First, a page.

1 Jul, 2014 @ 10:02
1 min read

Into the valley: The property situation in Guadalhorce

Coin real estate coin las nebrales e

SUN-SEEKING expats and second-home buyers are rapidly opting for the beauty of the Guadalhorce valley over the glamour of the coast, according to local estate agents.

As Marbella drags the coastal property market out of the economic crisis, things are looking up in the valley too.

More and more buyers – predominantly British – are snapping up second homes in the region, more so than permanent moves.

And with the valley increasing in popularity, estate agents are discovering that supply is lagging considerably behind demand.

“We are desperate for people looking to sell property in the Guadalhorce valley, as there is no shortage of prospective buyers,” explained Jo Wood, owner of Grapevine Properties, based in Guaro.

“Prices won’t be dropping any lower now, and if things continue to be this busy they will begin rising again by next year.”

It appears that confidence is returning to the towns and villages of the valley too, with more bars and museums springing up encouraging more movement in the property market.

And there are numerous other reasons why people are lured north into the Guadalhorce valley.

The area has a great series of large market towns, such as Coin and Alhaurin el Grande, as well Malaga and the Costa del Sol airport right on your doorstep.

But Jo believes moving to the valley is more of a cultural than logistical decision.

“It is a different way of life and a far more authentically Spanish experience here,” said Jo, originally from Yorkshire but moved to Spain with her husband and three children 15 years ago.

It has been an exciting year-and-a-half for Alora’s leading agent Margaret Mitchell.

The boss of Alora Properties, who has been based in the area for 16 years, has had an incredible 30 offers accepted since January last year.

“And I completed on two properties alone on Friday,” added the friendly Scot, who was born in Faslane.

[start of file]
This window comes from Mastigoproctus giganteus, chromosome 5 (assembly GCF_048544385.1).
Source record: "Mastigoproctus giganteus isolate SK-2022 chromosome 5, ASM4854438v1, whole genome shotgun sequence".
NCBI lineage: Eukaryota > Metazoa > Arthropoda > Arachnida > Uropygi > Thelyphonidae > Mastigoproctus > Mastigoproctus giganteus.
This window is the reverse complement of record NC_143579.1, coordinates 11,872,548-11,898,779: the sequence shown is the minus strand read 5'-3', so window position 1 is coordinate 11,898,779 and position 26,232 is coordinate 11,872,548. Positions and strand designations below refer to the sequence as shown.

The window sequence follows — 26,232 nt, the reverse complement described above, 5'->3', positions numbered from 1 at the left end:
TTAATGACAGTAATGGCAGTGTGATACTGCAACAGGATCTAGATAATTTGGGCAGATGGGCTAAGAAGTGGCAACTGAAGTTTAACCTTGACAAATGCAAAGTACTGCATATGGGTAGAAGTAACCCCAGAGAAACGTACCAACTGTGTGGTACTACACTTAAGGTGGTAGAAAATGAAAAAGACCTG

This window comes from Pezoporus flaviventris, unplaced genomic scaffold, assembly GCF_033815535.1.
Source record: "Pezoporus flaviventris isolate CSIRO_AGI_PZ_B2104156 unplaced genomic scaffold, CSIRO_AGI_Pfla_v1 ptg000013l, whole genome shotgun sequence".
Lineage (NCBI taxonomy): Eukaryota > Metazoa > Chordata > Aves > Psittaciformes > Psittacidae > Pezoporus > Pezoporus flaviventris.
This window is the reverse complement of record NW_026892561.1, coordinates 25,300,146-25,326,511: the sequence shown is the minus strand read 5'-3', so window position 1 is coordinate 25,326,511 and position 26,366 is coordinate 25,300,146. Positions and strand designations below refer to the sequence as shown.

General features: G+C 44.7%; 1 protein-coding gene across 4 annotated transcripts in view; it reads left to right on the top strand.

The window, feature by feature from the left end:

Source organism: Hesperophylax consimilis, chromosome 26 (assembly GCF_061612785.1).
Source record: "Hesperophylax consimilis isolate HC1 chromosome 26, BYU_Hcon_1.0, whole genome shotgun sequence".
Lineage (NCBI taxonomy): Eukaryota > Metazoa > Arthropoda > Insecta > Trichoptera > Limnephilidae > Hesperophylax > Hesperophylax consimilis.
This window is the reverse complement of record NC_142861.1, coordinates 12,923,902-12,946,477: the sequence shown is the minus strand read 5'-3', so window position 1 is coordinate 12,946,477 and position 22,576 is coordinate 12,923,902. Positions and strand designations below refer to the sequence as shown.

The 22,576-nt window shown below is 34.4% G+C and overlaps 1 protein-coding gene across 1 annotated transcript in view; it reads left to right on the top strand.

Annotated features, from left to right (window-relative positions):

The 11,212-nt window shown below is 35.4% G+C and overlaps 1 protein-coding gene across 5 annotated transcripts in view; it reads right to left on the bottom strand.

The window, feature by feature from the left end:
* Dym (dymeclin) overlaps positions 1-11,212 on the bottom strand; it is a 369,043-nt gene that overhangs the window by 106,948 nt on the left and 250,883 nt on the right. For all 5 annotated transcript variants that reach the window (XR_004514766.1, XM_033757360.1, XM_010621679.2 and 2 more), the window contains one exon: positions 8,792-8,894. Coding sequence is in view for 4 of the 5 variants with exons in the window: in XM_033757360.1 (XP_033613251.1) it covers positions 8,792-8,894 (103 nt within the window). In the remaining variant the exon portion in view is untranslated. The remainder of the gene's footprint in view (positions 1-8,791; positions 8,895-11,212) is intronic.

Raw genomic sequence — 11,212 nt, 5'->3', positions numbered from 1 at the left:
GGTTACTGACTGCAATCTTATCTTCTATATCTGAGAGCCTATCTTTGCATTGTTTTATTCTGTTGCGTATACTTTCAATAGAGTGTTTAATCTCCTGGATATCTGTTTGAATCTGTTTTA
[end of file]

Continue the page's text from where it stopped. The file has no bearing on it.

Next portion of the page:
But it has been anything but an easy ride for Mitchell, who has seen 12 agencies close in the area over the last five years.

“Since the recession began it has been tough,” she explained. “There used to be 15 agents here, now there are just three.

“Between 2008 and 2012 nobody was buying, but now things are definitely picking up nicely and thankfully prices are not yet going up.”

Prices in the area are very reasonable with country fincas, the few that are left, coming in for around 150,000 to 180,000, three-bed country villas at around the 200,000 euros mark and townhouses for under 200,000 euros.

She explained that there was now a healthy mix of buyers from the UK, Holland and Belgium and she was expecting more to come next year.


Tom Powell

DO YOU HAVE NEWS FOR US at Spain’s most popular English newspaper - the Olive Press? Contact us now via email: [email protected] or call 951 273 575. To contact the newsdesk out of regular office hours please call +34 665 798 618.


  1. There are many illegal builds all over the Guadalhorce Valley, with many half finished skeletal properties. Lots of graffiti on roadside walls, wire fencing and netting falling off perimeter walls, awful collection points for rubbish including furniture and mattresses.

    Not the prettiest area of Andalucia by far.

    As for another agent saying prices won’t fall any further, I don’t believe a word of it! many desperate sellers there.

    Coin and Alhaurin el Grande (gypsy problems) both really unattractive industrial towns, whereas De La Torre is smart.

    Agents won’t mention important matters to prospective buyers.

Leave a Reply

This site uses Akismet to reduce spam. Learn how your comment data is processed.

real estate art e
Previous Story

Salaries slump in Spain with artists and estate agents worst affected

pedro romero candau
Next Story

More than €50 million debt drives notary to suicide

Latest from Malaga

Go toTop

More From The Olive Press